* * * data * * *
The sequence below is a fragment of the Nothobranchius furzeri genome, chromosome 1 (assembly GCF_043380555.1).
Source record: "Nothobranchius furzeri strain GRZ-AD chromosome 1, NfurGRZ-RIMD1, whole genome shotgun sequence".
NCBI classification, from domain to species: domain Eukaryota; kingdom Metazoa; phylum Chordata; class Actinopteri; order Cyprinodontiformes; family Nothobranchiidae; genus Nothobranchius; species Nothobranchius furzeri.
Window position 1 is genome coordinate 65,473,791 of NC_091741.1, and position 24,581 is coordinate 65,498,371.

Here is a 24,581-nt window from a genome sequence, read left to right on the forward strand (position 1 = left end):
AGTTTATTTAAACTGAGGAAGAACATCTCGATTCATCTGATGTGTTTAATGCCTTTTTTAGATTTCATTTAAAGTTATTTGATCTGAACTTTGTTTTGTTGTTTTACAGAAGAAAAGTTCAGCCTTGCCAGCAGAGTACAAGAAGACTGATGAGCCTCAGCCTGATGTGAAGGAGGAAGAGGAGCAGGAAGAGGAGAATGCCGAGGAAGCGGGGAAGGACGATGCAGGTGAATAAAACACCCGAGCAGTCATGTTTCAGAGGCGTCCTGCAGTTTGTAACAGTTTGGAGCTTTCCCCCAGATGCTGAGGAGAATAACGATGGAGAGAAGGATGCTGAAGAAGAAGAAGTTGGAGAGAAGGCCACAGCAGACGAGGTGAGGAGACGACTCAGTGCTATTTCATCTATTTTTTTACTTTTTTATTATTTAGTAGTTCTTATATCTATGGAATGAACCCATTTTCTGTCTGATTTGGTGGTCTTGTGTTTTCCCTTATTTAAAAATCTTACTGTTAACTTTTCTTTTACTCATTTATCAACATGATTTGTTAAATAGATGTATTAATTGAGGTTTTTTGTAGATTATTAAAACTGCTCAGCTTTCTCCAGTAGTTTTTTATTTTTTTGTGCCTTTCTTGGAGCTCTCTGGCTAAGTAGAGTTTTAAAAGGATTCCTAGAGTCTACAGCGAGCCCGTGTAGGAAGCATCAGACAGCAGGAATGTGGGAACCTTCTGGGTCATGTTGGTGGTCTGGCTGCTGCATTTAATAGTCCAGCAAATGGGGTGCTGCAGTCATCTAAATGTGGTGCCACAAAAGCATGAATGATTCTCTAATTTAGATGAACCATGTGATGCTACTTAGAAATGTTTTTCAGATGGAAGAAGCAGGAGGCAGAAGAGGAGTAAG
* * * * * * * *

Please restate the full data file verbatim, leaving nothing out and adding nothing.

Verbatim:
The sequence below is a fragment of the Nothobranchius furzeri genome, chromosome 1 (assembly GCF_043380555.1).
Source record: "Nothobranchius furzeri strain GRZ-AD chromosome 1, NfurGRZ-RIMD1, whole genome shotgun sequence".
NCBI classification, from domain to species: domain Eukaryota; kingdom Metazoa; phylum Chordata; class Actinopteri; order Cyprinodontiformes; family Nothobranchiidae; genus Nothobranchius; species Nothobranchius furzeri.
Window position 1 is genome coordinate 65,473,791 of NC_091741.1, and position 24,581 is coordinate 65,498,371.

Here is a 24,581-nt window from a genome sequence, read left to right on the forward strand (position 1 = left end):
AGTTTATTTAAACTGAGGAAGAACATCTCGATTCATCTGATGTGTTTAATGCCTTTTTTAGATTTCATTTAAAGTTATTTGATCTGAACTTTGTTTTGTTGTTTTACAGAAGAAAAGTTCAGCCTTGCCAGCAGAGTACAAGAAGACTGATGAGCCTCAGCCTGATGTGAAGGAGGAAGAGGAGCAGGAAGAGGAGAATGCCGAGGAAGCGGGGAAGGACGATGCAGGTGAATAAAACACCCGAGCAGTCATGTTTCAGAGGCGTCCTGCAGTTTGTAACAGTTTGGAGCTTTCCCCCAGATGCTGAGGAGAATAACGATGGAGAGAAGGATGCTGAAGAAGAAGAAGTTGGAGAGAAGGCCACAGCAGACGAGGTGAGGAGACGACTCAGTGCTATTTCATCTATTTTTTTACTTTTTTATTATTTAGTAGTTCTTATATCTATGGAATGAACCCATTTTCTGTCTGATTTGGTGGTCTTGTGTTTTCCCTTATTTAAAAATCTTACTGTTAACTTTTCTTTTACTCATTTATCAACATGATTTGTTAAATAGATGTATTAATTGAGGTTTTTTGTAGATTATTAAAACTGCTCAGCTTTCTCCAGTAGTTTTTTATTTTTTTGTGCCTTTCTTGGAGCTCTCTGGCTAAGTAGAGTTTTAAAAGGATTCCTAGAGTCTACAGCGAGCCCGTGTAGGAAGCATCAGACAGCAGGAATGTGGGAACCTTCTGGGTCATGTTGGTGGTCTGGCTGCTGCATTTAATAGTCCAGCAAATGGGGTGCTGCAGTCATCTAAATGTGGTGCCACAAAAGCATGAATGATTCTCTAATTTAGATGAACCATGTGATGCTACTTAGAAATGTTTTTCAGATGGAAGAAGCAGGAGGCAGAAGAGGAGTAAG